Phage therapy shown to kill drug-resistant superbug


A team of scientists at the University of Liverpool’s Institute of Infection and Global Health have developed a form of “phage” therapy that could be a safe and effective alternative to antibiotic therapy for the treatment of patients with chronic cystic fibrosis lung infections.

For my readers who are wondering, “What are phages?” I will go into detail of these remarkable creatures and what their role is with bacteria.  But first, I am pretty sure that everyone at least once in their lifetime or more realistically, once a season, has come down with the flu.  The flu is caused by the influenza virus.

A virus is a parasite that only has one mission in life: self-replication.  Viruses are not technically alive because they need a host cell to replicate.  When a virus infects a cell, its genetic makeup hijacks the cell’s machinery and tells it to make more viruses.  Once the cell is full of viruses, the cell lyses and dies, and releases more viruses into the bloodstream looking for more cells to infect.  A phage (real name = bacteriophage) is a virus that infects bacteria.


A phage looks like an alien creature from another planet.  The phage is made up of a bulbous head and a tail.  Once the phage lands on a bacterium, it injects its genomic makeup into the host in order for replication. This process is broken up into two major, yet different cycles: the lytic cycle and the lysogenic cycle.  The lytic cycle is highlighted by the hijacking of the bacterium in order to make duplicates of the phages.  Similar to the virus mentioned previously, once the cell is full of phages it explodes (lyses) and the phages look for more bacteria to infect.  The lysogenic cycle is when the phage inserts its own DNA into the bacterial chromosome.  This allows the phage to reproduce without killing the host cell.  The phage (now called a prophage) can be copied and passed on along with the cell’s own DNA.  Each cycle has pros and cons, but for this blog we will omit these and concentrate on the lytic cycle.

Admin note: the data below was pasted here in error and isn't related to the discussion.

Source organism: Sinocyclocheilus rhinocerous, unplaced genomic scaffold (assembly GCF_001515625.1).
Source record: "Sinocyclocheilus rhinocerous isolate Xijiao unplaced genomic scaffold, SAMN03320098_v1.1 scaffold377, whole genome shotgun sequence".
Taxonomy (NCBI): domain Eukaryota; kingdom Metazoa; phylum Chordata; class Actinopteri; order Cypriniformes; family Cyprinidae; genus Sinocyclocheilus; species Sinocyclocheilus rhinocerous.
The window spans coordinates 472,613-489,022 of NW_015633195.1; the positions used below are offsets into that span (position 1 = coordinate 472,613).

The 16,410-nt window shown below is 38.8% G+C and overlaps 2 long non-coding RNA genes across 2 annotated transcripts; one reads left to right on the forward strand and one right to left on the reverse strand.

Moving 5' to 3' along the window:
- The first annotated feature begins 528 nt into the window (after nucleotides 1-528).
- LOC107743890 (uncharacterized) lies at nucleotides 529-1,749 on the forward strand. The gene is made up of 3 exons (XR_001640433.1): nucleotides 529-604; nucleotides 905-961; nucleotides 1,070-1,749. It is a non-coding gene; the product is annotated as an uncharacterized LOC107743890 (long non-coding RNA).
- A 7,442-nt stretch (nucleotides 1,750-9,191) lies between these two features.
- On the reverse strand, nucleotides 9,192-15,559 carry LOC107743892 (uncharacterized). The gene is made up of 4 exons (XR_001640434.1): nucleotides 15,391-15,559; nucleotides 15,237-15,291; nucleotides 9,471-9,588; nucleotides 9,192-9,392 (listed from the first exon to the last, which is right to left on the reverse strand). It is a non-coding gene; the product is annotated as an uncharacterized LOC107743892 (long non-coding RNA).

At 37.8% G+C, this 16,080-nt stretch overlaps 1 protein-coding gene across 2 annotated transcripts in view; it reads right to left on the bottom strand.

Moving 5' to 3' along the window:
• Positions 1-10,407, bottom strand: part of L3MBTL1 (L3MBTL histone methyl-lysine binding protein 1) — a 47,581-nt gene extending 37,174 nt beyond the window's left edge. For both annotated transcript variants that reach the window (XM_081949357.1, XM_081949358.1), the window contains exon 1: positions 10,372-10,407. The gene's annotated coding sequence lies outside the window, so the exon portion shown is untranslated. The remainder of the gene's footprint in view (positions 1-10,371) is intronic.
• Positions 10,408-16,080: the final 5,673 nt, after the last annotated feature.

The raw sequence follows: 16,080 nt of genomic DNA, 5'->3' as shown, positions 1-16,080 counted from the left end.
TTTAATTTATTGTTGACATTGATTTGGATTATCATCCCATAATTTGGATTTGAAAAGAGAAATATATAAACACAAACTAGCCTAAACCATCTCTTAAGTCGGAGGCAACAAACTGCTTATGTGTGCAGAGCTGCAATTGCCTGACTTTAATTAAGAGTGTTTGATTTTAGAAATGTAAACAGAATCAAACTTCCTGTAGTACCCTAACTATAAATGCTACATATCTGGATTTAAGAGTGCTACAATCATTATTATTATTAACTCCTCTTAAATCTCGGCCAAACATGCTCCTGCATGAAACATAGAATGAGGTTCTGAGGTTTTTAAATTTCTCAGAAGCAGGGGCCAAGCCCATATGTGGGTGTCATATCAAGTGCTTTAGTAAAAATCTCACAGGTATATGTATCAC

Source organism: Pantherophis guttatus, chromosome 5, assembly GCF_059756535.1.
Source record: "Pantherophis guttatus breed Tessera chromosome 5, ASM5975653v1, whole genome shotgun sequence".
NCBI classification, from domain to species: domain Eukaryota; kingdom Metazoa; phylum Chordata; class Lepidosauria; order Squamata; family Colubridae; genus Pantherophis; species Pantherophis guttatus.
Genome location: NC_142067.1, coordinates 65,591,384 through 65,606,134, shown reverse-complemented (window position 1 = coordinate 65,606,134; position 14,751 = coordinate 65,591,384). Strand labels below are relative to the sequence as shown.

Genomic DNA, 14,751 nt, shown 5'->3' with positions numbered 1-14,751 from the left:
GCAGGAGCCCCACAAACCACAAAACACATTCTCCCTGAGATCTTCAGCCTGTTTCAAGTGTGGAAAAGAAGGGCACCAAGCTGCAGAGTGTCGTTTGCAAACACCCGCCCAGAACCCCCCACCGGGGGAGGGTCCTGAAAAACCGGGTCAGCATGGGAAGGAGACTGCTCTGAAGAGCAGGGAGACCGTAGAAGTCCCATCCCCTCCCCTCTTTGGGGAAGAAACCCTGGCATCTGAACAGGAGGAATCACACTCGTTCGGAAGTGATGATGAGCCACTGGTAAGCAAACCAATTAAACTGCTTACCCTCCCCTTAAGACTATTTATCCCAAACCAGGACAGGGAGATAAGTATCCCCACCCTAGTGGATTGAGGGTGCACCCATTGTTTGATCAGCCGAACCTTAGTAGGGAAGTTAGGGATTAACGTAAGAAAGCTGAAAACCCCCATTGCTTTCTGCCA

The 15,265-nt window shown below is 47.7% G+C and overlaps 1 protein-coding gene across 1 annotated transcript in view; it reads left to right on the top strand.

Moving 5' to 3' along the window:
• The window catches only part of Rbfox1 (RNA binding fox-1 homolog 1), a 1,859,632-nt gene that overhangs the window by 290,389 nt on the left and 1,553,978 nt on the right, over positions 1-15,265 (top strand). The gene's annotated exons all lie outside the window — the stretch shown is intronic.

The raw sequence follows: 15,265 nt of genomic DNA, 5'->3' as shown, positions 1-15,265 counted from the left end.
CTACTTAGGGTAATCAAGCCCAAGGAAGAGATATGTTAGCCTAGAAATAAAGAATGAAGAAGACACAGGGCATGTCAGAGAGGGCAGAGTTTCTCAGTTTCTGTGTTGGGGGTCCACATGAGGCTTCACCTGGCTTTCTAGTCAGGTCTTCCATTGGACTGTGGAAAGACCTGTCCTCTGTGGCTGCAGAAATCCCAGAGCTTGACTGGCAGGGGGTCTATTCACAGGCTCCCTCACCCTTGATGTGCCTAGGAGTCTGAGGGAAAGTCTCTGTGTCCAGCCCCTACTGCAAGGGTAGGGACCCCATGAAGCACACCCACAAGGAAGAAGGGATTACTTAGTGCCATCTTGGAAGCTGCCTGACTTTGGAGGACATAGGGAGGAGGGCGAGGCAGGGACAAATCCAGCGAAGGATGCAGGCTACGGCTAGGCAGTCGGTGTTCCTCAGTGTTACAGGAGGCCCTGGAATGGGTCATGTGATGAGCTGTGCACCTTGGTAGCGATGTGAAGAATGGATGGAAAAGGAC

Now that we understand how phages work, let’s look closer into the groundbreaking discovery made by the scientists.  Because of the increased ineffectiveness of antibiotics due to over prescribing, chronic lung infections due to Pseudomonas aeruginosa have become more difficult to treat.  The team of scientists has shown that phage therapy is extremely effective in treating established multi-drug resistant P. aeruginosa strains. The study showed that phages are capable of killing the bacteria in infected lungs.  Especially promising was the effectiveness of treating patients who suffer from inherited disease cystic fibrosis.

By comparing the benefits of phage therapy versus antibiotic therapy, we find a clear winner.  Patients who suffer from cystic fibrosis undergo life-long treatment of various antibiotics and often, these antibiotics prove ineffective and have numerous side effects.  Phage therapy, on the other hand, carries no such stigma.  Phages only attack bacterial cells while leaving the host’s human cells intact.  This is promising since these antibiotic resistant “superbugs” are becoming more numerous and certain strains are only treatable with a cocktail (two or more) of antibiotics.

Hopefully, phage therapy will get the funding it needs in order to prove this strategy on a larger scale.  Unfortunately, big pharma is a multi-billion dollar proposition annually and there might be significant hurdles to overcome before this type of phage therapy becomes commonplace.

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